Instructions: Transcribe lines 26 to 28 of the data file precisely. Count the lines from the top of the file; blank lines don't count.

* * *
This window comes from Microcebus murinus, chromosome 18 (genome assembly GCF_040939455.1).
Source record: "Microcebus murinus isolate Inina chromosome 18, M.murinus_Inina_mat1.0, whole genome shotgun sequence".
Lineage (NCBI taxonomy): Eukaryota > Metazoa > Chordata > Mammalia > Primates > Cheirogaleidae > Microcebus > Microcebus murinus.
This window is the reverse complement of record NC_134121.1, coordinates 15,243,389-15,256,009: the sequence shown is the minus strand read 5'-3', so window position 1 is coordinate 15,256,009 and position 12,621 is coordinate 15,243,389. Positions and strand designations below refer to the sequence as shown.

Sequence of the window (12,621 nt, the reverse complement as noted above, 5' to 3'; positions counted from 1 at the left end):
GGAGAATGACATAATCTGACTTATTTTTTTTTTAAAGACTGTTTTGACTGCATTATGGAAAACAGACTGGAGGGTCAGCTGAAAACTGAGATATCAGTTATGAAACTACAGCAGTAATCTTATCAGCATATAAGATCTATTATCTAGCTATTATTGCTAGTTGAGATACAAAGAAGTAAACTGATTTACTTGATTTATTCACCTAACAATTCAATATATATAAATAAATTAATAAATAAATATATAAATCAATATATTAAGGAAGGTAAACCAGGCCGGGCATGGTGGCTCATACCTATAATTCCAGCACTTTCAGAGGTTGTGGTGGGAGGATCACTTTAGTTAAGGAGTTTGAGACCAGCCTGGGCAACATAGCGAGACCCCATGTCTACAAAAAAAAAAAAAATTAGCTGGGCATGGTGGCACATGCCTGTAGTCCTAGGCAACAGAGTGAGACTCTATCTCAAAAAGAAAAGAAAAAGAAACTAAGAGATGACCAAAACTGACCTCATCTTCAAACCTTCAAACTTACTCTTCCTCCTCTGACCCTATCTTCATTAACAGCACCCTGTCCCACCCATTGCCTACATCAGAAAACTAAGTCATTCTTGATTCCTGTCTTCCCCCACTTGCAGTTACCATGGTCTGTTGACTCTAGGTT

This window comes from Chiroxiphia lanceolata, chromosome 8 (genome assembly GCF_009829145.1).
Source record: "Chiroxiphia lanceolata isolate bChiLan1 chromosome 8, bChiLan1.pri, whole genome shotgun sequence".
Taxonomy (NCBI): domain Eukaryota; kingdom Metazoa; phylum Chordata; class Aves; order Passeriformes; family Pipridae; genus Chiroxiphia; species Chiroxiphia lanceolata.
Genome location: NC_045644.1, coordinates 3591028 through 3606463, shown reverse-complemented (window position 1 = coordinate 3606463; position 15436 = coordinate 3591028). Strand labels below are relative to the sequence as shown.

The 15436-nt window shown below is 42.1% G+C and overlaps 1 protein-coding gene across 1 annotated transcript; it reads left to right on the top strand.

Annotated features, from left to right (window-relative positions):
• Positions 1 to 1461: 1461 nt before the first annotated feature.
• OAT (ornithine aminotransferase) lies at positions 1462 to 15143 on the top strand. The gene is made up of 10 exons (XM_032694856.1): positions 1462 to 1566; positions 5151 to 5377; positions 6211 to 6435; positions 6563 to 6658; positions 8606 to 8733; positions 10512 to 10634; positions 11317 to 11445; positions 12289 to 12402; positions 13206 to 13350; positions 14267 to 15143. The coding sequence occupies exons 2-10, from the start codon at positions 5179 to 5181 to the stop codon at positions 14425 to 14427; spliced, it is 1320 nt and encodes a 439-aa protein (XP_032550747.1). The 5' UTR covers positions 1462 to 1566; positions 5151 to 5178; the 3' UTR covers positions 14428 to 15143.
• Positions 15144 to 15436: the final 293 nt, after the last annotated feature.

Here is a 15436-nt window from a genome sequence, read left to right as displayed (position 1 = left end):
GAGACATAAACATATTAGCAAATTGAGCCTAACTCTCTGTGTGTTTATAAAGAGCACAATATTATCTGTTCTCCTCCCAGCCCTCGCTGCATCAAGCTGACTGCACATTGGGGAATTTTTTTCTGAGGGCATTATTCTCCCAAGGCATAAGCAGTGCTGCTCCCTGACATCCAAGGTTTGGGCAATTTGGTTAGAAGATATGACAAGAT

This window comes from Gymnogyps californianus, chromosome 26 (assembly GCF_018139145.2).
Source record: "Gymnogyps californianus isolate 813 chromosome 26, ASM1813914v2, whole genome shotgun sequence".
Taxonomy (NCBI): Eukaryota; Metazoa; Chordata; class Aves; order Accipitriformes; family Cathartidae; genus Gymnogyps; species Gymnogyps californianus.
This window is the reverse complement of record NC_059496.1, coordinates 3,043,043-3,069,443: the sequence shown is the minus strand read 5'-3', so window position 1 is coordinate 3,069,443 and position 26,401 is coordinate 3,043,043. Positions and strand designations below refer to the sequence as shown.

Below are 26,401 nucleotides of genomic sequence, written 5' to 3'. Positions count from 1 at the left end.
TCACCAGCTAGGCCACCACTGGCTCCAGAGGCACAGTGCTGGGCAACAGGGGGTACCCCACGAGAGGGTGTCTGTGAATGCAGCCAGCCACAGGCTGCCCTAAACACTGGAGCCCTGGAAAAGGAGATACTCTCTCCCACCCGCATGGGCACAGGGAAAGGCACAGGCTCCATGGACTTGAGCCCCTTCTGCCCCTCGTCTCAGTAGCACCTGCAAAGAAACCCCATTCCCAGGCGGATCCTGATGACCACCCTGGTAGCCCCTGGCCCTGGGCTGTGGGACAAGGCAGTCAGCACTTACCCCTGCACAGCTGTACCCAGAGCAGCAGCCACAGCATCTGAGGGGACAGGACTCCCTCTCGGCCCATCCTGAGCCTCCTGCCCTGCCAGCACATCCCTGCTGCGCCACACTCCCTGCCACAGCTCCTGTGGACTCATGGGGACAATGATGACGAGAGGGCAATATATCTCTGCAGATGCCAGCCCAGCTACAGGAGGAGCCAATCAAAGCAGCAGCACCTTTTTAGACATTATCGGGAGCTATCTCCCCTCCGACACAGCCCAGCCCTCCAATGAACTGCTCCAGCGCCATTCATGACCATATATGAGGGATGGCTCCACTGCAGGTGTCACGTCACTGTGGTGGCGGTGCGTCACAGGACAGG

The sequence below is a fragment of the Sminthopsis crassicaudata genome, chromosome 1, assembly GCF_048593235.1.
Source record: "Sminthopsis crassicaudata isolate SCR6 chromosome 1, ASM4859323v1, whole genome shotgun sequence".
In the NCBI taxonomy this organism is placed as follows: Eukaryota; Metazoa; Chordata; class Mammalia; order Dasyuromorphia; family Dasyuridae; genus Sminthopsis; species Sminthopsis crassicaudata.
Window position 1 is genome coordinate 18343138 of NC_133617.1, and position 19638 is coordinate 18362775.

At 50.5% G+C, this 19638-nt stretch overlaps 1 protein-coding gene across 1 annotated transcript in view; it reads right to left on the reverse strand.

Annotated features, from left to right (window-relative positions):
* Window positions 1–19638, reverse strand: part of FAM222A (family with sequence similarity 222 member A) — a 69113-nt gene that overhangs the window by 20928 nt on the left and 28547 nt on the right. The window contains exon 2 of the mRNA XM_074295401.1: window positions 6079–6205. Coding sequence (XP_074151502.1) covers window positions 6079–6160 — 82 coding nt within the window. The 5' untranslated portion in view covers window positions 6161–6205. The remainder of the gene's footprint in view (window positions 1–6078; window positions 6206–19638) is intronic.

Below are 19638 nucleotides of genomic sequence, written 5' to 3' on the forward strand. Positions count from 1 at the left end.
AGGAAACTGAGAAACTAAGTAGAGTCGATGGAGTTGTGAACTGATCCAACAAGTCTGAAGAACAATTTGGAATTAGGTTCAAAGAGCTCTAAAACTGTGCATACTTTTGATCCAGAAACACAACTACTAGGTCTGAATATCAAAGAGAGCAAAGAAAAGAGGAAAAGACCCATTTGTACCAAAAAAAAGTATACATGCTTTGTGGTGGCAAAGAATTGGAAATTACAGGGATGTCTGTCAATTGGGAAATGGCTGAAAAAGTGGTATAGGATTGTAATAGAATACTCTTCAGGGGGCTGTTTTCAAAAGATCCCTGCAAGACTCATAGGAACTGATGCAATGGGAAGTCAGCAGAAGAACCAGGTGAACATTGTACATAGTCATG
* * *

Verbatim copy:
In the NCBI taxonomy this organism is placed as follows: Eukaryota; Metazoa; Chordata; class Mammalia; order Dasyuromorphia; family Dasyuridae; genus Sminthopsis; species Sminthopsis crassicaudata.
Window position 1 is genome coordinate 18343138 of NC_133617.1, and position 19638 is coordinate 18362775.

At 50.5% G+C, this 19638-nt stretch overlaps 1 protein-coding gene across 1 annotated transcript in view; it reads right to left on the reverse strand.